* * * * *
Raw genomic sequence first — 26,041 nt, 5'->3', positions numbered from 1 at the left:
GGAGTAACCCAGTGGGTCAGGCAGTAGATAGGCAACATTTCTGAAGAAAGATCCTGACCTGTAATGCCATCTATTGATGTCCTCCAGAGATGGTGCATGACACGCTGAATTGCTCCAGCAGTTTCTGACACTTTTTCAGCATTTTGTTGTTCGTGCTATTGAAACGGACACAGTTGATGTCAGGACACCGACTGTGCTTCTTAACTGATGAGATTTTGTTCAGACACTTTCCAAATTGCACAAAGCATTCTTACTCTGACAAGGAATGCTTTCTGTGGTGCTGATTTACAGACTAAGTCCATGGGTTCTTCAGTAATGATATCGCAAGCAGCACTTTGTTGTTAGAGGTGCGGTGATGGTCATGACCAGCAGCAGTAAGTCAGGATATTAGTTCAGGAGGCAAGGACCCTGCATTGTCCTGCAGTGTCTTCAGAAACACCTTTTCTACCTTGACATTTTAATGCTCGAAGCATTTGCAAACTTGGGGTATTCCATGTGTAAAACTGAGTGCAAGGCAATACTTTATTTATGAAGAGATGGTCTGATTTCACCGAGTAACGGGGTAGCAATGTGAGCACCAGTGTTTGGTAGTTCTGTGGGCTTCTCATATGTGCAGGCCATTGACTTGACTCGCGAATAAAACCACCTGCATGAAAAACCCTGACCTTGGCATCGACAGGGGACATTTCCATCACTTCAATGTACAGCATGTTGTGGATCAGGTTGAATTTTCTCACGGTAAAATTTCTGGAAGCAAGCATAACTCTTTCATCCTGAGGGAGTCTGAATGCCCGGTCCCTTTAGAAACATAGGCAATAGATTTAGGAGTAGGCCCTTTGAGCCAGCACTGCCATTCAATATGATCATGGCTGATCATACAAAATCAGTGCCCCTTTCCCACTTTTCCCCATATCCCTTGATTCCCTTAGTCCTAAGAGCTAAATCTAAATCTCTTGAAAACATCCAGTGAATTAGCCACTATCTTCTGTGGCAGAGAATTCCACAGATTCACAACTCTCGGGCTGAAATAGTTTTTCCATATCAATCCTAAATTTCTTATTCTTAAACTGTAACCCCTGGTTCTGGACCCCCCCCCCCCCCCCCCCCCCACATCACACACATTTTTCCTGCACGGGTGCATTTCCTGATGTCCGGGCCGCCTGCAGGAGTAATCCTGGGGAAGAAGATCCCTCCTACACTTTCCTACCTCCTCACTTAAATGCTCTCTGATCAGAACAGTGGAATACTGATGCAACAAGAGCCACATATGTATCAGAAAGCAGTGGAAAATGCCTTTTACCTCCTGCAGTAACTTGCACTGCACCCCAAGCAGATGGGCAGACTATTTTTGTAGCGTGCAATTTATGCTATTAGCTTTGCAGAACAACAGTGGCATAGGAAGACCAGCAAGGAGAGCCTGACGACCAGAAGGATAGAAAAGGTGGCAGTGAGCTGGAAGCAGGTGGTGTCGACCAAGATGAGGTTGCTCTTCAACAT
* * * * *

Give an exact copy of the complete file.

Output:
Raw genomic sequence first — 26,041 nt, 5'->3', positions numbered from 1 at the left:
GGAGTAACCCAGTGGGTCAGGCAGTAGATAGGCAACATTTCTGAAGAAAGATCCTGACCTGTAATGCCATCTATTGATGTCCTCCAGAGATGGTGCATGACACGCTGAATTGCTCCAGCAGTTTCTGACACTTTTTCAGCATTTTGTTGTTCGTGCTATTGAAACGGACACAGTTGATGTCAGGACACCGACTGTGCTTCTTAACTGATGAGATTTTGTTCAGACACTTTCCAAATTGCACAAAGCATTCTTACTCTGACAAGGAATGCTTTCTGTGGTGCTGATTTACAGACTAAGTCCATGGGTTCTTCAGTAATGATATCGCAAGCAGCACTTTGTTGTTAGAGGTGCGGTGATGGTCATGACCAGCAGCAGTAAGTCAGGATATTAGTTCAGGAGGCAAGGACCCTGCATTGTCCTGCAGTGTCTTCAGAAACACCTTTTCTACCTTGACATTTTAATGCTCGAAGCATTTGCAAACTTGGGGTATTCCATGTGTAAAACTGAGTGCAAGGCAATACTTTATTTATGAAGAGATGGTCTGATTTCACCGAGTAACGGGGTAGCAATGTGAGCACCAGTGTTTGGTAGTTCTGTGGGCTTCTCATATGTGCAGGCCATTGACTTGACTCGCGAATAAAACCACCTGCATGAAAAACCCTGACCTTGGCATCGACAGGGGACATTTCCATCACTTCAATGTACAGCATGTTGTGGATCAGGTTGAATTTTCTCACGGTAAAATTTCTGGAAGCAAGCATAACTCTTTCATCCTGAGGGAGTCTGAATGCCCGGTCCCTTTAGAAACATAGGCAATAGATTTAGGAGTAGGCCCTTTGAGCCAGCACTGCCATTCAATATGATCATGGCTGATCATACAAAATCAGTGCCCCTTTCCCACTTTTCCCCATATCCCTTGATTCCCTTAGTCCTAAGAGCTAAATCTAAATCTCTTGAAAACATCCAGTGAATTAGCCACTATCTTCTGTGGCAGAGAATTCCACAGATTCACAACTCTCGGGCTGAAATAGTTTTTCCATATCAATCCTAAATTTCTTATTCTTAAACTGTAACCCCTGGTTCTGGACCCCCCCCCCCCCCCCCCCCCCACATCACACACATTTTTCCTGCACGGGTGCATTTCCTGATGTCCGGGCCGCCTGCAGGAGTAATCCTGGGGAAGAAGATCCCTCCTACACTTTCCTACCTCCTCACTTAAATGCTCTCTGATCAGAACAGTGGAATACTGATGCAACAAGAGCCACATATGTATCAGAAAGCAGTGGAAAATGCCTTTTACCTCCTGCAGTAACTTGCACTGCACCCCAAGCAGATGGGCAGACTATTTTTGTAGCGTGCAATTTATGCTATTAGCTTTGCAGAACAACAGTGGCATAGGAAGACCAGCAAGGAGAGCCTGACGACCAGAAGGATAGAAAAGGTGGCAGTGAGCTGGAAGCAGGTGGTGTCGACCAAGATGAGGTTGCTCTTCAACAT